Single-cell atlases of human fetal gene expression and fetal chromatin accessibility are published by a University of Washington School of Medicine-led team in Science this week. In the first study, the researchers applied three-level single-cell combinatorial indexing for gene expression to 121 human fetal samples ranging from an estimated 79 days to 129 days post-conception and representing 15 organs, ultimately profiling around 4 million individual cells. Using the literature and other atlases to build a framework for quantifying cell type specificity, identifying 657 cell subtypes both within and across tissues. In the second study, the scientists used the sample indexing approach with 59 human fetal samples ranging from 89 to 125 days in estimated post-conception age and representing 15 organs, profile around 800,000 single cells in total. They annotated these data and cataloged hundreds of thousands of candidate regulatory elements that exhibit cell type-specific chromatin accessibility. "These data represent a rich resource for the exploration of in vivo human gene regulation in diverse tissues and cell types," the scientists write of the work.
An examination of the prevalence of antibodies against SARS-CoV-2 in Kenya suggests that exposure to the virus may be far more extensive there than previously reported. In the study, which appears in Science this week, a group led by scientists from the KEMRI-Wellcome Trust Research Programme analyzed 3,174 blood transfusion samples from Kenyans aged 15 to 66 years old, determining that the crude seroprevalence of anti-SARS-CoV-2 immunoglobulin G was 5.6 percent. Adjusting for the age-sex structure of Kenya, the overall seroprevalence was estimated to be 4.3 percent. The findings indicate that SARS-CoV-2 exposure in Kenya is greater than indicated by case-based surveillance, peaking in individuals 35 to 44 years old. The study's authors offer possible explanations for the divergence in the ratio of observed cases or deaths to serologically defined infections in the study including the steep demographic age-pyramid of Kenya, which results in a smaller vulnerable age group, and the possibility of alternative mechanisms of immunity to SARS-CoV-2, potentially from endemic human coronaviruses in the nation.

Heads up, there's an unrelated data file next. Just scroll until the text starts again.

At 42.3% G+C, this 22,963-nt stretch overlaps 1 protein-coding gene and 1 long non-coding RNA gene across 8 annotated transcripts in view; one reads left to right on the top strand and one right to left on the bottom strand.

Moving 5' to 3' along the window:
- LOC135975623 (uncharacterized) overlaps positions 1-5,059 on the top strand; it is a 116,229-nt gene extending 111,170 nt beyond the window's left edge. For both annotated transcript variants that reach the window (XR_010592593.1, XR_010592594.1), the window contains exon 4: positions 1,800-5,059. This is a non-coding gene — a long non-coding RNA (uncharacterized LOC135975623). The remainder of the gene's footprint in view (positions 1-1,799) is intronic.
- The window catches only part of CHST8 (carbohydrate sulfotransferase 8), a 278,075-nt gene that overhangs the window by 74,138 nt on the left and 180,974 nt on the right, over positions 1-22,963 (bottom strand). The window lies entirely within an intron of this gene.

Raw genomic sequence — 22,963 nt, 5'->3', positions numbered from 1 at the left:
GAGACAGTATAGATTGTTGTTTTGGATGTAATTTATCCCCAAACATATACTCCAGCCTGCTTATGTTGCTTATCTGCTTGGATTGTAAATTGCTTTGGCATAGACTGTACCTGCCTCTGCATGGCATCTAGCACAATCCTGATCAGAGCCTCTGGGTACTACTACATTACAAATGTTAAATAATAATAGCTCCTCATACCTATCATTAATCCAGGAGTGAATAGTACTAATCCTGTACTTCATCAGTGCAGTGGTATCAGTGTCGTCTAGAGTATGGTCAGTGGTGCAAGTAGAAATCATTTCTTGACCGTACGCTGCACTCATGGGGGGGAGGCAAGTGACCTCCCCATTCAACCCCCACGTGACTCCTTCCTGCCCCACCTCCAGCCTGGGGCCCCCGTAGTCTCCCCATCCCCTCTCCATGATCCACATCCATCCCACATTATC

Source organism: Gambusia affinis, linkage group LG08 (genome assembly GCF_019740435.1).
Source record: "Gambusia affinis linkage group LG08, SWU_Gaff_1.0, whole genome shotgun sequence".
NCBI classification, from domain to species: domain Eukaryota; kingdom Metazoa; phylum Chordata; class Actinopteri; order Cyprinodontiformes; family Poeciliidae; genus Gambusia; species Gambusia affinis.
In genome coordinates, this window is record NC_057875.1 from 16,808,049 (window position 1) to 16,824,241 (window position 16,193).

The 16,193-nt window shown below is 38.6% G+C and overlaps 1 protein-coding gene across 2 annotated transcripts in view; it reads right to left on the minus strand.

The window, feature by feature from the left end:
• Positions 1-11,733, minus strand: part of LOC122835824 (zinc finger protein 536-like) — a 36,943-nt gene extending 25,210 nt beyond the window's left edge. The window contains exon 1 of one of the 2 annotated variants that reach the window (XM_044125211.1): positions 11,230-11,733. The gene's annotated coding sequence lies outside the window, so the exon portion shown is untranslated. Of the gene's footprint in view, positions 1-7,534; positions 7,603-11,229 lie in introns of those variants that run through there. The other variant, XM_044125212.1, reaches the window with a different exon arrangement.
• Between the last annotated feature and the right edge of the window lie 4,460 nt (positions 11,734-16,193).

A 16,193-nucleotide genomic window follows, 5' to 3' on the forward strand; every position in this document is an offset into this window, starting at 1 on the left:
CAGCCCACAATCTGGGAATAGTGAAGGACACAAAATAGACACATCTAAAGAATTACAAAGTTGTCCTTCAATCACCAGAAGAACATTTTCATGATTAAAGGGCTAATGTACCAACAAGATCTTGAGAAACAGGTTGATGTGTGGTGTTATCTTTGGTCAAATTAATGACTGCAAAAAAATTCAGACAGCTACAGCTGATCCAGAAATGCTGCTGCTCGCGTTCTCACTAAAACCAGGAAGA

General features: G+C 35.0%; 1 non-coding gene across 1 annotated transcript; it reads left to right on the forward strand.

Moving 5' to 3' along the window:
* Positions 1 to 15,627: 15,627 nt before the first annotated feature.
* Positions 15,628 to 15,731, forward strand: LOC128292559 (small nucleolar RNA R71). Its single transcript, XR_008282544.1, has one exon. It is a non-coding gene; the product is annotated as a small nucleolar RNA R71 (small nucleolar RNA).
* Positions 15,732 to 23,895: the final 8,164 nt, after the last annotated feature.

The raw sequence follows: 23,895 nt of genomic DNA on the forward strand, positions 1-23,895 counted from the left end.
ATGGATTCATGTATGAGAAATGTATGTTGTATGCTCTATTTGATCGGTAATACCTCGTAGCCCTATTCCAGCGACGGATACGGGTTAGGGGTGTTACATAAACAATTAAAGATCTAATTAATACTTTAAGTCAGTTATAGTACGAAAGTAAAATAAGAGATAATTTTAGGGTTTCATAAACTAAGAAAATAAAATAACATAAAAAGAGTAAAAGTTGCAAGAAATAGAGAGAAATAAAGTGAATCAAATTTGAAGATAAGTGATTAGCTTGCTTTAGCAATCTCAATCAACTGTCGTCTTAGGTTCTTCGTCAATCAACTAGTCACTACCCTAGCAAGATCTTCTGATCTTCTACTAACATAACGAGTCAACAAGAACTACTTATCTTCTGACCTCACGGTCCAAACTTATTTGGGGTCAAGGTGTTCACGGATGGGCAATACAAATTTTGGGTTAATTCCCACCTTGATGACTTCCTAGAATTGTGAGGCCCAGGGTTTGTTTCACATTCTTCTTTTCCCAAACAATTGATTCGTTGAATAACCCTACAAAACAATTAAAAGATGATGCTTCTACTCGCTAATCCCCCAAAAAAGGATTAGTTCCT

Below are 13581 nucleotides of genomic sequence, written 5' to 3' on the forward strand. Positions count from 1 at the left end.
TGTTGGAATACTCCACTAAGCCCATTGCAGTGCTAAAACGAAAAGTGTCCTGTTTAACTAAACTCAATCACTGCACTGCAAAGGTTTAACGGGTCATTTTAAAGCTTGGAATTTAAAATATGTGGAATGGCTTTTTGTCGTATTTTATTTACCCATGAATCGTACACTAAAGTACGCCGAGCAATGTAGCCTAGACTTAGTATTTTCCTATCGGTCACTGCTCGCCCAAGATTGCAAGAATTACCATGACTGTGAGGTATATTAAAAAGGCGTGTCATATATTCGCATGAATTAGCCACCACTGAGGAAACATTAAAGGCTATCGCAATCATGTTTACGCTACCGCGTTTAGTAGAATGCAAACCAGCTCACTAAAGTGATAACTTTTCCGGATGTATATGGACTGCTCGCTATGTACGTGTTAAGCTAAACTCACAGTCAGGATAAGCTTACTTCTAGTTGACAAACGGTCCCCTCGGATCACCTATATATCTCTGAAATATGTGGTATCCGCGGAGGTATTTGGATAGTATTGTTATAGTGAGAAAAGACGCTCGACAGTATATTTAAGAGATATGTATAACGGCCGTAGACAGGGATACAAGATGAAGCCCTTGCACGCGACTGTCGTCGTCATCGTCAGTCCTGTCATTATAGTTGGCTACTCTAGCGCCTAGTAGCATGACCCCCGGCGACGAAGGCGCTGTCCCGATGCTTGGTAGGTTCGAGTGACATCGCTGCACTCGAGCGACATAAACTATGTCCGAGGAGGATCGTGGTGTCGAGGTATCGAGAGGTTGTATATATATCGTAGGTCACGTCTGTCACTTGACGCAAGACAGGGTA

A machine learning tool for identifying oncogenes (OGs) and tumor suppressor genes (TSGs) based on genetic and epigenetic data is reported in Science Advances this week. While most cancer driver genes are identified based on genetic alterations also, epigenetic alterations are important for tumor initiation and progression. To take advantage of both, a team led by scientists from the University of California, Irvine, developed DORGE — short for discovery of oncogenes and tumor suppressor genes using genetic and epigenetic features — that integrates genetic and epigenetic features to identify OGs and TSGs. Using DORGE, the investigators identify histone modifications as strong predictors for TSGs, as well as missense mutations, super enhancers, and methylation differences as strong predictors for OGs. "We also found that DORGE-predicted dual-functional genes (both TSGs and OGs) are enriched at hubs in protein-protein interaction and drug-gene networks," they write. "DORGE will serve as an essential resource for cancer biology, particularly in the development of targeted therapeutics and personalized medicine for cancer treatment."